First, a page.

September 1999 [Updated 12/18/2000, with an addendum in Oct. 2006]

Let us define the "prime factorial of order *n*"
as the product of the first *n* prime numbers:
*f _{n}=p_{1} × p_{2} ×
... × p_{n}*.

E.g.

When I was a child, I was astonished to read in the *Dictionnaire des mathématiques* (by Le Lionnais/Bouvier/Georges)
that a so-called "conjecture de Fortune" claims that f_{n}+1 is always a prime number.
Well, I quickly checked and, in fact
f_{1}+1=3,
f_{2}+1=7,
f_{3}+1=31,
f_{4}+1=211,
f_{5}+1 =2311, are all primes... but f_{6}+1 = 59 × 509 is certainly not !

Therefore, something was wrong in the way this books presented the conjecture. I will give later the correct conjecture.

Some interesting values of *n* are those for which
*f _{n}-*1 or

A natural conjecture (we will explain why hereafter) is the following one

**The Prime Factorial Conjecture:**

The second line is Banderier's conjecture while the first line is known as Fortune's conjecture (which leads to the so-called "fortunate numbers"). Fortune's conjecture (the first prime greater than a given prime factorial) is studied in the section A2 of the famous book of Richard K. Guy "Unsolved Problems in Number Theory" (2nd edition, Springer, 1994).

**Who was R.F. Fortune ?**

Reo Franklin Fortune (1903-1979) was a social
anthropologist, lecturer in social anthropology at the Cambridge
University, specialist in Melanesian language and culture
(confer the obituaries "Reo FORTUNE (1903-1979)", by Michael W. Young in "Canberra
Anthropology" vol. 3, n.1, pp 105-108, 1980).
R.F. Fortune joined in 1941 the Department of Anthropology at University of Toronto.
Fortune was married to Margaret Mead from 1928 to 1935
(Margaret Mead did have three husbands...the first was Luther Cressman
from 1923-28. I believe he was a minister. The second was Reo Fortune, a
New Zealand psychologist turned anthropologist from 1928-35. The third
was Gregory Bateson (1936-50). He was a British anthropologist whose
strong natural science background influenced Mead's work.
[Information from a book called Women Anthropologists - Selected
Biographies edited by Gacs, Khan, McIntyre, and Weinberg. USA: Greenwood
press, 1988]).
Fortune is well known for his ethnographies of the Dobu and Manus islanders
of the Pacific. What many anthropologists do not realize is that
he is also known to mathematicians for his conjecture on prime
numbers, or "Fortunate Numbers"! Levin et al. (1984),
report a story that Fortune once attempted to conclude an
academic dispute with McIlwraith by challenging him to a duel with any weapon of his
choice from the collections of the Royal Ontario Museum.
Here are other anecdotes kindly communicated to me
by Richard L. Warms.

The reader amazed by this "link" between anthropology and mathematics should keep in mind that is not the only one: remember Claude Lévi-Strauss, whose mathematical considerations influenced his science and the structuralist school (I consider that this is perhaps in linguistic that structuralism was the most fruitful, with applications in computer sciences to programming languages). Note that the (ab)use of mathematics by Lacan and other people in human sciences was at the origin of the Sokal affair.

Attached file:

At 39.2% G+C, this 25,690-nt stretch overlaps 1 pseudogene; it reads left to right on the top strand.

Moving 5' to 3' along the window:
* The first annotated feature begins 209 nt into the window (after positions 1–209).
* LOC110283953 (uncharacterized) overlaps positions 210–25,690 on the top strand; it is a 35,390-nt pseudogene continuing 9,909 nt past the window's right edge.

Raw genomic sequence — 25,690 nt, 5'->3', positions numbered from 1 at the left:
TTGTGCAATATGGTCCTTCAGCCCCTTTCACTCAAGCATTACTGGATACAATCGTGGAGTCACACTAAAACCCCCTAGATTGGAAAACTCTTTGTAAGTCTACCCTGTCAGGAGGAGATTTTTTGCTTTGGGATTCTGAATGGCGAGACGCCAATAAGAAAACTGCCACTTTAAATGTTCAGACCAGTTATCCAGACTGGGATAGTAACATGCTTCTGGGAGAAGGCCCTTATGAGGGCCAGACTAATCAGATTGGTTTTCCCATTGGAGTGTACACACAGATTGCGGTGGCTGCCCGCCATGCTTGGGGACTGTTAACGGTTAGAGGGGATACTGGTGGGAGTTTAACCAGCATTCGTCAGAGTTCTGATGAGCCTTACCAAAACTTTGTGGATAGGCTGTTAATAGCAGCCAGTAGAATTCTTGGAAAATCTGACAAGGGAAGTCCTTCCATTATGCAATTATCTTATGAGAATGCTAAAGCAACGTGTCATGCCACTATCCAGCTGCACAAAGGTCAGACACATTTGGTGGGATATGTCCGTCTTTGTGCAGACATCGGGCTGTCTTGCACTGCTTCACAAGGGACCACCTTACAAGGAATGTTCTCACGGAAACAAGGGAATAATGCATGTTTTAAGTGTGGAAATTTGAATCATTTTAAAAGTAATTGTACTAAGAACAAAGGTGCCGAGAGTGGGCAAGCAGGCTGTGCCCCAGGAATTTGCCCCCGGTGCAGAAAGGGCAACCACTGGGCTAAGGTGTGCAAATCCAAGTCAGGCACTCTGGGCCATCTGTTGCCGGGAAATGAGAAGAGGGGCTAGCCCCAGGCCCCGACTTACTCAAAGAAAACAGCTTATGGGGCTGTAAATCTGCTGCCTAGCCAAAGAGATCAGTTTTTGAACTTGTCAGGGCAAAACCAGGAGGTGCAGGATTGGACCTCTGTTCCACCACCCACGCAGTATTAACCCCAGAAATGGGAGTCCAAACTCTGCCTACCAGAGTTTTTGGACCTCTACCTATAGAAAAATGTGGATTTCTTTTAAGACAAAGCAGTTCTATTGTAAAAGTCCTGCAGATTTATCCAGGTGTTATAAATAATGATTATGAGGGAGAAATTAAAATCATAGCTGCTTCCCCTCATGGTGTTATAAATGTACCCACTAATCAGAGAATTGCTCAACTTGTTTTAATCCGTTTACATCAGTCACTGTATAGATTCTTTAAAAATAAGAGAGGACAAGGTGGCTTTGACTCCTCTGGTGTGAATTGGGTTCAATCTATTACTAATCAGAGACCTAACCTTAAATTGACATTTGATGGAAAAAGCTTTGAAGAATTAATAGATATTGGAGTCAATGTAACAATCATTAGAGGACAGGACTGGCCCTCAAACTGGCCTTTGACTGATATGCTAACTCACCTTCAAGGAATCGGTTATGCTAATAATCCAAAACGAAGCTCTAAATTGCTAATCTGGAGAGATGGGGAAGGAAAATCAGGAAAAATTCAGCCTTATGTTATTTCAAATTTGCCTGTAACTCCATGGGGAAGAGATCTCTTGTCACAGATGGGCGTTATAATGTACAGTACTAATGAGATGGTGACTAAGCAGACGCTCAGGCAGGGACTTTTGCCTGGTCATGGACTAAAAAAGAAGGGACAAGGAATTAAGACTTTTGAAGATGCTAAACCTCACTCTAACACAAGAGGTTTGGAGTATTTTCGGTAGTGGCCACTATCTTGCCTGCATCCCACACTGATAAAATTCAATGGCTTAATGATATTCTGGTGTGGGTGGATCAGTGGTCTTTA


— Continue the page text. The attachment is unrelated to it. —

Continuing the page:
I am not aware of literature about the case of the first prime less than a given prime factorial, so I
suggest to call "unfortunate numbers" the
*d _{n}^{-}*'s
(whereas the

**Heuristics:**
If *d _{n}^{+}*
were not prime, then

**Computations:**
I give below the list of fortune and unfortunate numbers
*d _{n}* for

previous prime case (EIS A005235),

next prime case (EIS A055211).

(EIS refers to the Encyclopedia of integer sequences).
Caveat: thus the 2 conjectures are checked for *n<1300*, provided
Algorithm P. (in D.E. Knuth, The Art of Computer Programming, Vol 2,
2nd edition, Section 4.5.4) does not fail when answering that a given
number is indeed prime [this is not yet proven for numbers of ten
thousands digits]. This is the algorithm used by Maple, it would be
interesting to cross-check my results with other computer algebra
software (Mathematica, Pari, ...) relying on other primality
tests. However, all of them are probabilistic tests (Mathematica uses
multiple Rabin-Miller and Lucas, Pari GP uses Baillie-Pomerance-Selfridge-Wagstaff
and Lucas) and the best known deterministic test is about 1000 times slower.

The prime factorial primes, aka as primorial primes (coined by Dubner)
are the *f _{n}+-1* with

The factorisation of the composite primorial numbers is given here,

**References:**

- Chris K. Caldwell, Yves Gallot, On The Primality of n!+- 1 and 2.3.5...p+- 1, Math. Comp. 71 (2002), 441-448
- H. Dubner, Factorial and primorial primes, J. Rec. Math., 19 (No. 3, 1987), 197-203.
- A. Fletcher, J. C. P. Miller, L. Rosenhead, and L. J. Comrie, An Index of Mathematical Tables. Vols. 1 and 2, 2nd ed., Blackwell, Oxford and Addison-Wesley, 1962, Vol. 1, p. 50.
- S. W. Golomb, The evidence for Fortune's conjecture, Math. Mag. 54 (1981), 209-210.
- P. Ribenboim, The Book of Prime Number Records. Springer-Verlag, NY, 2nd ed., 1989, p. 4.
- H. Ibstedt, A Few Smarandache Sequences, Smarandache Notions Journal, Vol. 8, No. 1-2-3, 1997, 170-183.

[Addendum Oct. 2006:] since the creation of this page, many websites mention the
fortunate primes, let me give here some of them :
MathWorld,
Prime Glossary,
primepuzzles.net,
a
blog...

T.D. Noe checked the computations in Mathematica
for fortunate primes until n=2000, and unfortunate primes until n=1000 and communicated me few typos in
my list (see his results on the EIS website).